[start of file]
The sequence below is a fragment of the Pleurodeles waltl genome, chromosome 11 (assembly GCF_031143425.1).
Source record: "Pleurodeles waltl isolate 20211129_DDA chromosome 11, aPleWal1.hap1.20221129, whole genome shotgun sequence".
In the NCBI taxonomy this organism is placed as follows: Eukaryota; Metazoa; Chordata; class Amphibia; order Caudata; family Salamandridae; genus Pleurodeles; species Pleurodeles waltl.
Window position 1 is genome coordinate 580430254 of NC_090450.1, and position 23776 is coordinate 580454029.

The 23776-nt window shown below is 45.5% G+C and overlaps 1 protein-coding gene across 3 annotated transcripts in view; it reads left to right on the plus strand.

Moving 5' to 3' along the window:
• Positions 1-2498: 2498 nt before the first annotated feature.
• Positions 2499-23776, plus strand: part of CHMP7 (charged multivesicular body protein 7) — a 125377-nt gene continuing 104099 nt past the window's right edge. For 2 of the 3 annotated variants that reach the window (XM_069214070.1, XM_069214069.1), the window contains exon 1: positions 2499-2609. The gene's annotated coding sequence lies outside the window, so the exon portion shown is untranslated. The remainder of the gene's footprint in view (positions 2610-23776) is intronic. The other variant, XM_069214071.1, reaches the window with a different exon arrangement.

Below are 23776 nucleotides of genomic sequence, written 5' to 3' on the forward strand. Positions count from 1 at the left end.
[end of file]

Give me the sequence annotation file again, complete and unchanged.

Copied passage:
The sequence below is a fragment of the Pleurodeles waltl genome, chromosome 11 (assembly GCF_031143425.1).
Source record: "Pleurodeles waltl isolate 20211129_DDA chromosome 11, aPleWal1.hap1.20221129, whole genome shotgun sequence".
In the NCBI taxonomy this organism is placed as follows: Eukaryota; Metazoa; Chordata; class Amphibia; order Caudata; family Salamandridae; genus Pleurodeles; species Pleurodeles waltl.
Window position 1 is genome coordinate 580430254 of NC_090450.1, and position 23776 is coordinate 580454029.

The 23776-nt window shown below is 45.5% G+C and overlaps 1 protein-coding gene across 3 annotated transcripts in view; it reads left to right on the plus strand.

Moving 5' to 3' along the window:
• Positions 1-2498: 2498 nt before the first annotated feature.
• Positions 2499-23776, plus strand: part of CHMP7 (charged multivesicular body protein 7) — a 125377-nt gene continuing 104099 nt past the window's right edge. For 2 of the 3 annotated variants that reach the window (XM_069214070.1, XM_069214069.1), the window contains exon 1: positions 2499-2609. The gene's annotated coding sequence lies outside the window, so the exon portion shown is untranslated. The remainder of the gene's footprint in view (positions 2610-23776) is intronic. The other variant, XM_069214071.1, reaches the window with a different exon arrangement.

Below are 23776 nucleotides of genomic sequence, written 5' to 3' on the forward strand. Positions count from 1 at the left end.